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larly the whole first act, is written in verse.

60. THE MAID'S REVENGE. Trag. by Ja. Shirley. Acted at the private house, Drury Lane. 4to. 1639. The plot is taken from Reynolds's God's Revenge against Murder, book ii. hist. 7. and the scene lies at Lisbon. In the dedication, this is said to have been the second play that Shirley wrote; and it is certainly not one of his best.

61. THE MAID'S TRAGEDY. By Beaumont and Fletcher. Acted at the Black Friars. 4t 1619; 4to. 1622; 4to. 1630; 4to. 1638; 4to. 1641; 4to. 1650; 4to. 1661; 8vo. 1778. This play is an exceedingly good one, and always met with universal approbation. has not, however, been introduced to any of our audiences for some years past. Scene, Rhodes.



56. THE MAID OF THE OAKS. Dramatic Entertainment, by John Burgoyne. Acted at Drury Lane. 8vo. 1774. The style of this performance is less offensively affect ed than that of certain proclamations, which induced the Americans to style our author The Chrononhotonthologos of War. The Maid of the Oaks, in short, is a piece that confers no honour, and brings no disgrace, on its parent. A few bold touches from Mr. Garrick's pen are supposed to have sent it with additional force on the stage. As the work of a patriot, a patriot manager may revive it; but perhaps few audiences will thank him. for his zeal, or (to use a Burgoynian phrase) applaud his scale of talent in the direction of a theatre, and declare that he consults the public inclination to a charm. This piece was occasioned by the Fête Champêtre given at the Oaks in Kent, on the marriage of the Earl of Derby and Lady Betty Hamilton, June 9, 1774. In the year 1782, this piece was reduced to a farce, and, by means of Mrs. Abington's excellent performance, was successfully represented.

57. THE MAID OF THE VALE. Comic Opera, translated and altered from La Buona Figliuola. Dublin, 1775.

58. THE MAID'S LAST PRAYER; or, Any rather than fail. Com. by Thomas Southern. Acted at the Theatre Royal. 4to. 1693. Scene, London. There is a song, by Congreve, in this play.

59. THE MAID'S METAMORPHOSIS. Com. by John Lyly. 4to. 1600. This play was frequently acted by the children of Paul's, and is one of those pieces in which the author has attempted to refine the English language. The greatest part of the play, and particu

62. THE MAID'S TRAGEDY. BY Edm. Waller. 8vo. 1690. See the preceding article. In this play the catastrophe is rendered fortunate. Mr. Fenton observes, that Langbaine mistook in affirming that King Charles the Second would not suffer this play to appear on the stage; being assured by Mr. Southern, that in the latter end of that reign he had seen it acted at the Theatre Royal, as originally written, but never with Waller's alterations.

63. THE MAID THE MISTRESS. Com. by W. Taverner. Acted at the Theatre Royal. 4to. 1708; 12mo. 1732. The running-title to the 4to. edition is, THE DISAPPOINTMENT; or, The Maid the Mistress.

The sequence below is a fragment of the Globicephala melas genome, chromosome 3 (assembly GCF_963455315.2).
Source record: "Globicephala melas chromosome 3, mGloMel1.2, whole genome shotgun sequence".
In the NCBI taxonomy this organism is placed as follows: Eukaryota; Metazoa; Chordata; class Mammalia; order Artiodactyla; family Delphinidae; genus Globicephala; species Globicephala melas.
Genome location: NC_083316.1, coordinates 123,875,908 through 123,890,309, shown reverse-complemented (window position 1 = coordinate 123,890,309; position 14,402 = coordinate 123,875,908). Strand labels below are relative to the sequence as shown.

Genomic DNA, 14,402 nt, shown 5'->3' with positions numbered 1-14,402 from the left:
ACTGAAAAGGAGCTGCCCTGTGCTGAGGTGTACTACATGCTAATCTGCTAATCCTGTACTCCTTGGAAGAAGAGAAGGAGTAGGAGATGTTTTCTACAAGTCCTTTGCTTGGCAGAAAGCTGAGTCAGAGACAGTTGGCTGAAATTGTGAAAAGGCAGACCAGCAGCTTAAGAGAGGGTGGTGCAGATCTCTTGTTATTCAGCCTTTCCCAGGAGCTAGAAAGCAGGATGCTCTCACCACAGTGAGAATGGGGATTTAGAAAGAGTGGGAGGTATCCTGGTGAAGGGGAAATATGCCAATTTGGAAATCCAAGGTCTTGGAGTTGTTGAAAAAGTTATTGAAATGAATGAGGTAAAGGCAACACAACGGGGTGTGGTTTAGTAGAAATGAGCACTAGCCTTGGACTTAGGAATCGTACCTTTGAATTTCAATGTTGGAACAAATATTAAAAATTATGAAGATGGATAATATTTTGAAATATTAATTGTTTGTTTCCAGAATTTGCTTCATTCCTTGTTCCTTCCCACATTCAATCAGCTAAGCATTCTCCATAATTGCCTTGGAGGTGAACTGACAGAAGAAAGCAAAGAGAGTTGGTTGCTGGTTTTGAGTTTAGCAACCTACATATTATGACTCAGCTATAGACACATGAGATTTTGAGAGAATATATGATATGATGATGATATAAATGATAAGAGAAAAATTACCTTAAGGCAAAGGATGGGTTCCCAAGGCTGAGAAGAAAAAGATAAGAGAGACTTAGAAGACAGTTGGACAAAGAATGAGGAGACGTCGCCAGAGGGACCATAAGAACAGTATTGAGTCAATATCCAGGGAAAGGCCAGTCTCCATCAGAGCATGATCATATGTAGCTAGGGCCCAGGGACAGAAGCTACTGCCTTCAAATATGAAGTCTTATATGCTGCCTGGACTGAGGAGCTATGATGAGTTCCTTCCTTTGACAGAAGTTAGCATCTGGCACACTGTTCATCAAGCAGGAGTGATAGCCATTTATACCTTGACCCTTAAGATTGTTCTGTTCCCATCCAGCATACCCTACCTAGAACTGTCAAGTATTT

64. THE MAID THE MISTRESS. Burletta. Acted at Covent Garden, 1783. Not printed. This was no other than La Serva Padrona translated, and a few altera

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was never acted. The time of the action is, when Edgar Atheling fled into Scotland from William the Conqueror.

71. MALCOLM KING OF SCOTS. Play, by Charles Massey. Acted in 1502. Not printed.

72. THE MALCONTENT. Trag. Com. by John Marston. Acted by the King's servants. 4to. 1604. D. C. 1780. Of this play, there are two editions in the same year. To one of the copies are added an induction, a new character, and other particulars, by John Webster. It is dedicated, in the warmest and most complimentary manner possible, to Ben Jonson; yet so fickle and uncertain a thing is friendship, especially among poets, whose interests, both in fame and fortune, are frequently apt to clash with each other, that we find this very author, two years afterwards, in the epistle prefixed to his Sophonista, casting very harsh and severe, though oblique reflections, on the Sejanus and Catiline of the writer whom he at this time addressed as the most exalted genius of the age he lived in. Some of Marston's enemies represented this play as designed to strike at particular characters; but Langbaine endeavours to vindicate the author from that charge, calling it" an honest general satire.'

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tions made in it, by Mr. O'Keeffe, for Signora Sestini's benefit.

65. MAIDS; or, The Nuns of Glossenbury. Farce, in one act, translated from Les Dragons et les Benedictines of M. Le Brun, by James Wild. 12mo. 1804.

66. MAIDS AND BACHELORS; or, My Heart for Yours. C. by Lumley St. George Skeffington. Acted at Covent Garden, June 6, 1806, for the benefit of Mrs. Mattocks and Mr. Farley. This was merely an alteration of The High Road to Marriage; the names of all the characters being changed, and various alterations made in the conduct of the piece. Scene, Manfredonia. Not printed.